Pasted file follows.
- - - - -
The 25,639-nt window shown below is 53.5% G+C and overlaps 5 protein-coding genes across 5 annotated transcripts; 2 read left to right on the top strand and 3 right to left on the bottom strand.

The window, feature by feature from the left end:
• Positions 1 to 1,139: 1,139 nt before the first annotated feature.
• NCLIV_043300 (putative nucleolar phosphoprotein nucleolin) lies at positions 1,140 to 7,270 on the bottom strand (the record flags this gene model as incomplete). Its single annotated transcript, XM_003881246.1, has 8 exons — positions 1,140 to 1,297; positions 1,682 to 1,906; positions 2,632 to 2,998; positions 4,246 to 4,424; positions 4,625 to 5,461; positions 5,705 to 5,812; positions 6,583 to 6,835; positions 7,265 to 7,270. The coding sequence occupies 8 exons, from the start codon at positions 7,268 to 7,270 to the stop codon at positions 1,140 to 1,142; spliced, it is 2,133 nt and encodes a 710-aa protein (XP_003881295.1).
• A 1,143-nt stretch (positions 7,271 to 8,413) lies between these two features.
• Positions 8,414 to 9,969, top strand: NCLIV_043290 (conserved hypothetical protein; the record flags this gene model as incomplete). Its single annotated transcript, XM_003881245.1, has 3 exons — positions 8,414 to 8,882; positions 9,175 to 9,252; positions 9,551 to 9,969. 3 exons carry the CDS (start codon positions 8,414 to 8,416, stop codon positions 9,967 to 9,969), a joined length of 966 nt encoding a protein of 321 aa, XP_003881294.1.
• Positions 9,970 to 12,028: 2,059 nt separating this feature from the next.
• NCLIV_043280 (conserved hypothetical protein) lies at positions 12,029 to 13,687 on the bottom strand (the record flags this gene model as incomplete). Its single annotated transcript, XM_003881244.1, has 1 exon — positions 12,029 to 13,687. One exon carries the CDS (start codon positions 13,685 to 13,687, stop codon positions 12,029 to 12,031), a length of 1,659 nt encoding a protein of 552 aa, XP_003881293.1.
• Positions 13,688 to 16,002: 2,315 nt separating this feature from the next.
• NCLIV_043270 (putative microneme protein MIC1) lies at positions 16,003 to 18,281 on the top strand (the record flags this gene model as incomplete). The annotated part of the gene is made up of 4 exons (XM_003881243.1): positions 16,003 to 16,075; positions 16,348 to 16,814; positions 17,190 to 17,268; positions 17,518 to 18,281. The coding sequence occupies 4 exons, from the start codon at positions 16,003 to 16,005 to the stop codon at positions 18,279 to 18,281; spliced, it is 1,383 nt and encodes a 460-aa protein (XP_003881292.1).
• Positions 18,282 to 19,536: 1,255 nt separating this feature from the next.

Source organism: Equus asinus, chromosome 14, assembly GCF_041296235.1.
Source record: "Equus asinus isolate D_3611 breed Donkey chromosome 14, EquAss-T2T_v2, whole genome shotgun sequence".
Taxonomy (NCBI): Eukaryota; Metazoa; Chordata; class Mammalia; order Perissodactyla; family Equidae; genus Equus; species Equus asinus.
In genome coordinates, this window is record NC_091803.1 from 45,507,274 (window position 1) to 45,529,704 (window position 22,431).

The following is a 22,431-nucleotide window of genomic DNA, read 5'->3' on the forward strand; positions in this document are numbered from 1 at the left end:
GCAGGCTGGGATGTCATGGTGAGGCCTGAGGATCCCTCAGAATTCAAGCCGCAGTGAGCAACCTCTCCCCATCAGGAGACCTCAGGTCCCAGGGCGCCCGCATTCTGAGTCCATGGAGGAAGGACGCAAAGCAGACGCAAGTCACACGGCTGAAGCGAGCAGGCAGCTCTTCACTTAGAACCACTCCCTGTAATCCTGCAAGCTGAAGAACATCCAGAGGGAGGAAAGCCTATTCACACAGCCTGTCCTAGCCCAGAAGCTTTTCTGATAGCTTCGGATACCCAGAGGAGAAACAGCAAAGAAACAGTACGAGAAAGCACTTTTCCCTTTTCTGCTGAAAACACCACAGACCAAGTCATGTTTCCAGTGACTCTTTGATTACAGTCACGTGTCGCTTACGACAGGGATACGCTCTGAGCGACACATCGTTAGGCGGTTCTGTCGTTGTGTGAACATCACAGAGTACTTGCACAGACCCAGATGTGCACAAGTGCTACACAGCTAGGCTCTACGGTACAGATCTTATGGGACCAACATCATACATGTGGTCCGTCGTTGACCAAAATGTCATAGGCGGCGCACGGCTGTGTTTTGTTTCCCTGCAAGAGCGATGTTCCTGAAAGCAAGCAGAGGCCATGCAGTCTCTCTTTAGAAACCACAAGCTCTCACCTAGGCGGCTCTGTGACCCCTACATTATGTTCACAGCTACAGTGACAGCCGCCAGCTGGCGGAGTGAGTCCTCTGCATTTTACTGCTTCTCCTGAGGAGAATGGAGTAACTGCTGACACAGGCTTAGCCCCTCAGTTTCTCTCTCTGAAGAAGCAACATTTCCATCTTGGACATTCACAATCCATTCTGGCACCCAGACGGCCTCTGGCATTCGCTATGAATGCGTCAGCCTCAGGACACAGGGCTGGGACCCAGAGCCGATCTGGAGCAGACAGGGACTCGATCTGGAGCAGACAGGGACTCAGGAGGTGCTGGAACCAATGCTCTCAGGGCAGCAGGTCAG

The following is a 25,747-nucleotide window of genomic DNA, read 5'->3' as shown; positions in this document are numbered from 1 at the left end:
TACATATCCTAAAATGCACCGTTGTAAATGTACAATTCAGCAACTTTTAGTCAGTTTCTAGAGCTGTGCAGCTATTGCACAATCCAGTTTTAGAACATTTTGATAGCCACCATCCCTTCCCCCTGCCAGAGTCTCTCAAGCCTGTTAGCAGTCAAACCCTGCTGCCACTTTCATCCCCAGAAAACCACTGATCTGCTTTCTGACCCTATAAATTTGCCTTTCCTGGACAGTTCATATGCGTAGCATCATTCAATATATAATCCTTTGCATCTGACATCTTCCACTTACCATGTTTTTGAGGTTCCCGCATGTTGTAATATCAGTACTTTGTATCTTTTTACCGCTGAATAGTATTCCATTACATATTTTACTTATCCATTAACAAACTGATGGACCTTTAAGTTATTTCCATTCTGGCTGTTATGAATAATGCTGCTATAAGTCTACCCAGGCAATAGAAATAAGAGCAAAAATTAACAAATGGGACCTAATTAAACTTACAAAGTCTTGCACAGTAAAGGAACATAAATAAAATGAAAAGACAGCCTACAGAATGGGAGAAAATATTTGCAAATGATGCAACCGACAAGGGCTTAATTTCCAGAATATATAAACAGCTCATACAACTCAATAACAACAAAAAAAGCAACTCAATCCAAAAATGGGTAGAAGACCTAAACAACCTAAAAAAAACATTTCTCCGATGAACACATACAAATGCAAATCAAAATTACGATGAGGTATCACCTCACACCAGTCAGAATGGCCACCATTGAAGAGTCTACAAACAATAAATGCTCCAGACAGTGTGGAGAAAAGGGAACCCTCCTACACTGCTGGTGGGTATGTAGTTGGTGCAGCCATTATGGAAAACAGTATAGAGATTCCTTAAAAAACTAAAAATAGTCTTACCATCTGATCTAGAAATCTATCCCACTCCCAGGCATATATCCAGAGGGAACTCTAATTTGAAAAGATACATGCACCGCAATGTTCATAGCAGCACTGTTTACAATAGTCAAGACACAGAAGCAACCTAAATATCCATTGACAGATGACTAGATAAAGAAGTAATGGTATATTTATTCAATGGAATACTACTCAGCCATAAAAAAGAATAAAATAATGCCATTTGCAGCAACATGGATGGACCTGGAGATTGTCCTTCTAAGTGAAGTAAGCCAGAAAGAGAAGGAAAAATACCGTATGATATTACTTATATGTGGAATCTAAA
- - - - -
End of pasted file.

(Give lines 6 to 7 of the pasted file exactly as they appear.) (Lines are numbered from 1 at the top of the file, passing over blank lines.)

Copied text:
• Positions 8,414 to 9,969, top strand: NCLIV_043290 (conserved hypothetical protein; the record flags this gene model as incomplete). Its single annotated transcript, XM_003881245.1, has 3 exons — positions 8,414 to 8,882; positions 9,175 to 9,252; positions 9,551 to 9,969. 3 exons carry the CDS (start codon positions 8,414 to 8,416, stop codon positions 9,967 to 9,969), a joined length of 966 nt encoding a protein of 321 aa, XP_003881294.1.
• Positions 9,970 to 12,028: 2,059 nt separating this feature from the next.